By this point in chapter 1 (her note 8), Gauger has annotated the first sentence of the book (‘The Mole had been working very hard all the morning’); Mole’s ‘divine discontent’ at his dark home and spring-cleaning; ‘So he scraped and scratched and scrabbled and scrooged and then he scrooged again’ (but without defining the unusual verb scrooge); ‘The sunshine struck hot on his fur’; the word cellarage; ‘he pursued his way across the meadow till he reached the hedge on the further side’; and ‘“Hold up!” said an elderly rabbit at the gap’. She comments in turn about Mole’s domestic situation as a reflection of ‘class and changing class structure in 1908’ (p. 2); on Mole’s longing for spring as a reflection of ‘Grahame’s longing to escape from his London job as Secretary of the Bank of England’ (p. 2); on Mole ‘digging himself out of his own domestic soot’ (p. 2) compared with urban Londoners trapped by their jobs in a polluted city; on Peter Hunt’s suggestion that Mole’s emergence into the light recalls the beginning of Wordsworth’s Prelude; on Mole quitting his underground home in favor of a meadow, doing ‘what a Londoner with moderate means would like to do’ (p. 4); on Mole and Rat and the servants they would have had in their respective circumstances; and on Arthur Rackham as ‘the only early artist to render Mole’s interaction with the rabbits’ (p. 4). Lerer, in contrast, up to his note 7 has glossed spring-cleaning, whitewash, scrabbled, scrooged, and chaffing, and has commented that the opening of The Wind in the Willows is similar to that of The Hobbit by Tolkien, with Mole and Bilbo Baggins both leaving a comfortable home to explore a wider world. (While I would agree with the similarity of Mole End and Bag End, Mole and Bilbo have significantly different motivations for going elsewhere, so the comparison can go only so far.)
Lerer’s annotations are fewer and briefer than Gauger’s, which makes for a more elegant layout – with ample white space – but also many missed opportunities. The selection of words to gloss on the grounds of unfamiliarity is always a matter of opinion, of course: I would have omitted notes for bedraggled, meander, spellbound, and hullo (hello), for instance, but included ones for drakes (male ducks) and scull (oar). But for the most part I think that Lerer is right to define as many words and phrases as he does, and that Gauger defines too few (though she does explain scull). Lerer’s concern with literary antecedents for The Wind in the Willows sometimes goes too far, presenting analogues as if they were unquestionably direct sources for Grahame; and in the chapter ‘Mr. Toad’ he argues rather too forcefully that Grahame seems to have been ‘aware of developments in the psychoanalytic study of aberrant behavior’, citing ‘as representative of contemporary views’ the Textbook of Insanity (1905) by Richard Krafft-Ebing (p. 132). Tolkien called the phenomenon of readers of his works seeing various things in them that he did not intend to be there applicability, and I believe that both Lerer and Gauger exhibit this tendency to some degree. As good as Gauger’s annotations tend to be, she often views The Wind in the Willows with a present-day disapproval, commenting especially on issues of class and gender. I also would have preferred both editors to have tempered some of their statements to make them less definitive in tone, as when identifying a place or event with an aspect of Kenneth Grahame’s life, in many cases when these can be no more than (educated) guesses.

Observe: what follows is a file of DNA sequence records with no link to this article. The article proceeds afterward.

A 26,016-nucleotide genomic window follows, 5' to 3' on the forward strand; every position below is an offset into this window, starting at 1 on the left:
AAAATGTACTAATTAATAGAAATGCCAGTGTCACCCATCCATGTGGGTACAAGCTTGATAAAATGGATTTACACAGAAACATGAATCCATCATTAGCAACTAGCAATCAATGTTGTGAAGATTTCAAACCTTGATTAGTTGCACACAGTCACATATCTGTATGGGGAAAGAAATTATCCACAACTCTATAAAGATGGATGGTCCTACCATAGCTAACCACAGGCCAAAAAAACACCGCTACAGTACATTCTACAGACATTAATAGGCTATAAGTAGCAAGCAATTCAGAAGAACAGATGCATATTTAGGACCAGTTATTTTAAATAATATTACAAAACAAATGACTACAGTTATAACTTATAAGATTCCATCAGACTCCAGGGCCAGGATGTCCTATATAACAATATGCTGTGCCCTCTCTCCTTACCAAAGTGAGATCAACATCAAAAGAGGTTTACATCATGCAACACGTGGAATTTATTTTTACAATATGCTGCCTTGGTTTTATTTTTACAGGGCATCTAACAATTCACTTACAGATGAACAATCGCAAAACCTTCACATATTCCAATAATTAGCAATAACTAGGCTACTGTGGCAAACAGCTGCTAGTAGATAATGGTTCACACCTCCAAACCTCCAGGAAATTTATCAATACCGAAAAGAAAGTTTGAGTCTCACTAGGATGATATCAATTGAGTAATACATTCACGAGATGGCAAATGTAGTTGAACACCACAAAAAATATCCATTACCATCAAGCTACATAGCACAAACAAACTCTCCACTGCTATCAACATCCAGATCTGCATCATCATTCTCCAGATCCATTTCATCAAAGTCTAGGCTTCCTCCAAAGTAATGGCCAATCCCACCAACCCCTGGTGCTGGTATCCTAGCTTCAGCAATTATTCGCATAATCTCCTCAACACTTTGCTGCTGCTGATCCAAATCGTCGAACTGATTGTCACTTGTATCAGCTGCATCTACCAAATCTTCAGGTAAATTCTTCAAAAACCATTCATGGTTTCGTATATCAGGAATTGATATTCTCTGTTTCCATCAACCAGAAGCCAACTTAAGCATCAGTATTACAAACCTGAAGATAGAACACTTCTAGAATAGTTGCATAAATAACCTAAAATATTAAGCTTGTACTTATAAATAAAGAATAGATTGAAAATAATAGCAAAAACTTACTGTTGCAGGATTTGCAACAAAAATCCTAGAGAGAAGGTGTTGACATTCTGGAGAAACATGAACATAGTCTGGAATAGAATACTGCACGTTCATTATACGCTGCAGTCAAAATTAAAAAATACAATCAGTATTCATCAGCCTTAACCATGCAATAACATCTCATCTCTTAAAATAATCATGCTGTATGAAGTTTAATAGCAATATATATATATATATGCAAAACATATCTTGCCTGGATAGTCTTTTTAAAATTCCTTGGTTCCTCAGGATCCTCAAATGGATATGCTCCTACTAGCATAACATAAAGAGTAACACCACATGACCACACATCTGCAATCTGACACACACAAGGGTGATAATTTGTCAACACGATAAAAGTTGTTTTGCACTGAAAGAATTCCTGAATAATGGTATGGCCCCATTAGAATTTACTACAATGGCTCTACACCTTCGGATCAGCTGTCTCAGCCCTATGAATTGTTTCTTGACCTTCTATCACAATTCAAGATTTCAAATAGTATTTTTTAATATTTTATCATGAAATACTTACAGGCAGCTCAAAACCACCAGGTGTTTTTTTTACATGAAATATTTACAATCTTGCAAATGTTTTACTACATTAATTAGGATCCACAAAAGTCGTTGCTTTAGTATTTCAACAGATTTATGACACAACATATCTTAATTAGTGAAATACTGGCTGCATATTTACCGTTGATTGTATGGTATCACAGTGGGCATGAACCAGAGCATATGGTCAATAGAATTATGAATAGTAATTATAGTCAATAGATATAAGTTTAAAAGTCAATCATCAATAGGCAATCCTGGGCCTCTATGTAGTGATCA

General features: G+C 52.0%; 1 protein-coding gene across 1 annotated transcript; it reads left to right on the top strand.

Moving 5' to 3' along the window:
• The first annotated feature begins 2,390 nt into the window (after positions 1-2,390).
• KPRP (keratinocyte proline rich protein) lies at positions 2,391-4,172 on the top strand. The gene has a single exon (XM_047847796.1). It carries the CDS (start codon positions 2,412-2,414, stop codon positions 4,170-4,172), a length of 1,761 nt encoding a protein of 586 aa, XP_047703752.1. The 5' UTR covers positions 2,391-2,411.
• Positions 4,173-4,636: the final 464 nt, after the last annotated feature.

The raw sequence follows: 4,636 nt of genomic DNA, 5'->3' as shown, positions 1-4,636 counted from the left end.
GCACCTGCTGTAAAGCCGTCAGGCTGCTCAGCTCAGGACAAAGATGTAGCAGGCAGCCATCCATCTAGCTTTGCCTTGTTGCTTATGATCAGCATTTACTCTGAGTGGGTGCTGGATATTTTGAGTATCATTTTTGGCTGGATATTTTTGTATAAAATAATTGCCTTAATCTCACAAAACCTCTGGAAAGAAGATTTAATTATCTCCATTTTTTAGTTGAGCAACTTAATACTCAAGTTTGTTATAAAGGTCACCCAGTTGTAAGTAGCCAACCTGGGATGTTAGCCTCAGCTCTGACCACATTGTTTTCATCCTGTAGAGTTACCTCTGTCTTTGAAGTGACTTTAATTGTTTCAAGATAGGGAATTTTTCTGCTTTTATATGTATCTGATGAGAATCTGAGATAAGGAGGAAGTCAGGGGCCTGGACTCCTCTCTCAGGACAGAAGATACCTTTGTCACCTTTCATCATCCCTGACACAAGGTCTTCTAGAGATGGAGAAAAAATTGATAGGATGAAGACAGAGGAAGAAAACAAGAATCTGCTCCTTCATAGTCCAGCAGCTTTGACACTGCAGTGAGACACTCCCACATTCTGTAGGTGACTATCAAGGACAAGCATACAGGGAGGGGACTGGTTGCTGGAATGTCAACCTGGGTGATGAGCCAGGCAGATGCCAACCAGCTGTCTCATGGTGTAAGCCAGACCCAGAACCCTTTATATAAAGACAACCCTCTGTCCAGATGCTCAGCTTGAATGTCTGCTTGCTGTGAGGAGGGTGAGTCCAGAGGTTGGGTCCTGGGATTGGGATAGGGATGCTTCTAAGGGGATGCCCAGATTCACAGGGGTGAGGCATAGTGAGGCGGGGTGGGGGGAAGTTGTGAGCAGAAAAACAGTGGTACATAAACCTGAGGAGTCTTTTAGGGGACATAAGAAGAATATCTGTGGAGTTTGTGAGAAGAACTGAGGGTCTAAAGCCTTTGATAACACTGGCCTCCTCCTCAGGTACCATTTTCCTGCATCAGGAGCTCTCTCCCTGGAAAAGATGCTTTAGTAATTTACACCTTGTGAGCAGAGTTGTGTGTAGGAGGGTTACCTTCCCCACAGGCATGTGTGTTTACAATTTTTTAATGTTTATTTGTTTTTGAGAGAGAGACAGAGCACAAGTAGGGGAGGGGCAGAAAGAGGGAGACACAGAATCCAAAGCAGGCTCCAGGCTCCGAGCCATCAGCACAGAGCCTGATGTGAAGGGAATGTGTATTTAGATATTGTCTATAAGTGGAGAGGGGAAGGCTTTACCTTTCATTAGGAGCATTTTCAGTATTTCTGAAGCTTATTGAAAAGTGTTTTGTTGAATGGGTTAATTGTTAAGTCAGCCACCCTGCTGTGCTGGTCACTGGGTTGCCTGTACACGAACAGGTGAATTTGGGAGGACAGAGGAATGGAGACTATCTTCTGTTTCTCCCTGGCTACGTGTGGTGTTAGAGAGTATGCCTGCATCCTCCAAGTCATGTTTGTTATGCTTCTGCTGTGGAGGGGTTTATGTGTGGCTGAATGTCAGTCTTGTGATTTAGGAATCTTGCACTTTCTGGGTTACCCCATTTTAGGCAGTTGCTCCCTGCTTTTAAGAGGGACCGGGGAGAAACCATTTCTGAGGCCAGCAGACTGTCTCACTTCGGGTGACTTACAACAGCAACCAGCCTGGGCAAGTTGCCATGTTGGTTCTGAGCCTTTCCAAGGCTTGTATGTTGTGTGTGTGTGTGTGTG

The perfect annotated Wind in the Willows would contain elements of both volumes, with the greater share of material coming from Gauger’s. As she says in her acknowledgments, ‘undoubtedly there is more to be added to (or perhaps deleted from) the notes’ (p. 375), anticipating a further, emended edition perhaps decades from now. This is much to be desired. Until then, the Wind in the Willows enthusiast will want to have both of these books, for the good and the bad each can offer.
Images: Dust-jackets for the Gauger and Lerer editions. The former includes art by Nancy Barnhart, Arthur Rackham, and Ernest H. Shepard. The latter features a color plate by Shepard. Another review of these books, by our friend David Bratman, was published in his blog in March, but I deliberately left it unread until after my own review was complete. There are also a number of other reviews on the web, each of which has comments that Gauger and Lerer should collect in the event that either of them produces a revision.